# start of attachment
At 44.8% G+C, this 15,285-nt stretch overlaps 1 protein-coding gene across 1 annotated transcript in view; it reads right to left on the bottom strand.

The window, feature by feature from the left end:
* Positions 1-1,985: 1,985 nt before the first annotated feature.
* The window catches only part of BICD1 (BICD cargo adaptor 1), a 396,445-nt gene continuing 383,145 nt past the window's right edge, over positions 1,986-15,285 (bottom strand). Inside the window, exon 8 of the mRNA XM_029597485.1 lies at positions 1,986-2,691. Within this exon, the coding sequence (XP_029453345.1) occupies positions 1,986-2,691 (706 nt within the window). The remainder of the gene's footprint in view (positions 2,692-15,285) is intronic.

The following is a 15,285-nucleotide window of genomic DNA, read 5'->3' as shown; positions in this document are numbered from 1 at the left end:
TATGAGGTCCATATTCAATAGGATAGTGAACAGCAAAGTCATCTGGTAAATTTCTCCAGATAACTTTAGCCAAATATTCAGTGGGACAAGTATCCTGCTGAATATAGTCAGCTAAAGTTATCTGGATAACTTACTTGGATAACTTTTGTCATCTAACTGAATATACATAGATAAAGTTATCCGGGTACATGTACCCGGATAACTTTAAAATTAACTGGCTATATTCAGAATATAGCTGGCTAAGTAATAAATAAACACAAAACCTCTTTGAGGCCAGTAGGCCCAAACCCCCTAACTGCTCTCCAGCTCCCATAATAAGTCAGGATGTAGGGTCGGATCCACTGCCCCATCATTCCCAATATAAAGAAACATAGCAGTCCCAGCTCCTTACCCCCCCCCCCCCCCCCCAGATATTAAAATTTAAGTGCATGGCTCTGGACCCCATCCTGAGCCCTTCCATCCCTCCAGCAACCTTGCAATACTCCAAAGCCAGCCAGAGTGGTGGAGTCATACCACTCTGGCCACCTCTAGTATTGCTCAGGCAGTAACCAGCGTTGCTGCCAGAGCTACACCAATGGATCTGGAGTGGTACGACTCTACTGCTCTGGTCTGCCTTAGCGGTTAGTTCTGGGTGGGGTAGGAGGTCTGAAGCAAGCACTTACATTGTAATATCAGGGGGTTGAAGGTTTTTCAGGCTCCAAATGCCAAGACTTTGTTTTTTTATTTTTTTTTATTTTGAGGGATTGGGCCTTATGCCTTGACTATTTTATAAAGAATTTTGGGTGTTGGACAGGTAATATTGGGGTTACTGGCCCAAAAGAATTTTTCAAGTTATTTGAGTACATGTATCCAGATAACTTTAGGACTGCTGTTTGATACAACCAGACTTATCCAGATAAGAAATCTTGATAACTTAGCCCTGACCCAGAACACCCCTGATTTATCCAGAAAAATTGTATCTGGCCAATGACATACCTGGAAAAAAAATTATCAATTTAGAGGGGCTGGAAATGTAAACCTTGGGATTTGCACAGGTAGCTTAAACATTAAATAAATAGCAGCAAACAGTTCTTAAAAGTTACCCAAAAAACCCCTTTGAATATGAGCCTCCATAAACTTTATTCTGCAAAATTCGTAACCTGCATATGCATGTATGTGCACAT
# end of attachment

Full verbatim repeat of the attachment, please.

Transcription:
At 44.8% G+C, this 15,285-nt stretch overlaps 1 protein-coding gene across 1 annotated transcript in view; it reads right to left on the bottom strand.

The window, feature by feature from the left end:
* Positions 1-1,985: 1,985 nt before the first annotated feature.
* The window catches only part of BICD1 (BICD cargo adaptor 1), a 396,445-nt gene continuing 383,145 nt past the window's right edge, over positions 1,986-15,285 (bottom strand). Inside the window, exon 8 of the mRNA XM_029597485.1 lies at positions 1,986-2,691. Within this exon, the coding sequence (XP_029453345.1) occupies positions 1,986-2,691 (706 nt within the window). The remainder of the gene's footprint in view (positions 2,692-15,285) is intronic.

The following is a 15,285-nucleotide window of genomic DNA, read 5'->3' as shown; positions in this document are numbered from 1 at the left end:
TATGAGGTCCATATTCAATAGGATAGTGAACAGCAAAGTCATCTGGTAAATTTCTCCAGATAACTTTAGCCAAATATTCAGTGGGACAAGTATCCTGCTGAATATAGTCAGCTAAAGTTATCTGGATAACTTACTTGGATAACTTTTGTCATCTAACTGAATATACATAGATAAAGTTATCCGGGTACATGTACCCGGATAACTTTAAAATTAACTGGCTATATTCAGAATATAGCTGGCTAAGTAATAAATAAACACAAAACCTCTTTGAGGCCAGTAGGCCCAAACCCCCTAACTGCTCTCCAGCTCCCATAATAAGTCAGGATGTAGGGTCGGATCCACTGCCCCATCATTCCCAATATAAAGAAACATAGCAGTCCCAGCTCCTTACCCCCCCCCCCCCCCCCCAGATATTAAAATTTAAGTGCATGGCTCTGGACCCCATCCTGAGCCCTTCCATCCCTCCAGCAACCTTGCAATACTCCAAAGCCAGCCAGAGTGGTGGAGTCATACCACTCTGGCCACCTCTAGTATTGCTCAGGCAGTAACCAGCGTTGCTGCCAGAGCTACACCAATGGATCTGGAGTGGTACGACTCTACTGCTCTGGTCTGCCTTAGCGGTTAGTTCTGGGTGGGGTAGGAGGTCTGAAGCAAGCACTTACATTGTAATATCAGGGGGTTGAAGGTTTTTCAGGCTCCAAATGCCAAGACTTTGTTTTTTTATTTTTTTTTATTTTGAGGGATTGGGCCTTATGCCTTGACTATTTTATAAAGAATTTTGGGTGTTGGACAGGTAATATTGGGGTTACTGGCCCAAAAGAATTTTTCAAGTTATTTGAGTACATGTATCCAGATAACTTTAGGACTGCTGTTTGATACAACCAGACTTATCCAGATAAGAAATCTTGATAACTTAGCCCTGACCCAGAACACCCCTGATTTATCCAGAAAAATTGTATCTGGCCAATGACATACCTGGAAAAAAAATTATCAATTTAGAGGGGCTGGAAATGTAAACCTTGGGATTTGCACAGGTAGCTTAAACATTAAATAAATAGCAGCAAACAGTTCTTAAAAGTTACCCAAAAAACCCCTTTGAATATGAGCCTCCATAAACTTTATTCTGCAAAATTCGTAACCTGCATATGCATGTATGTGCACAT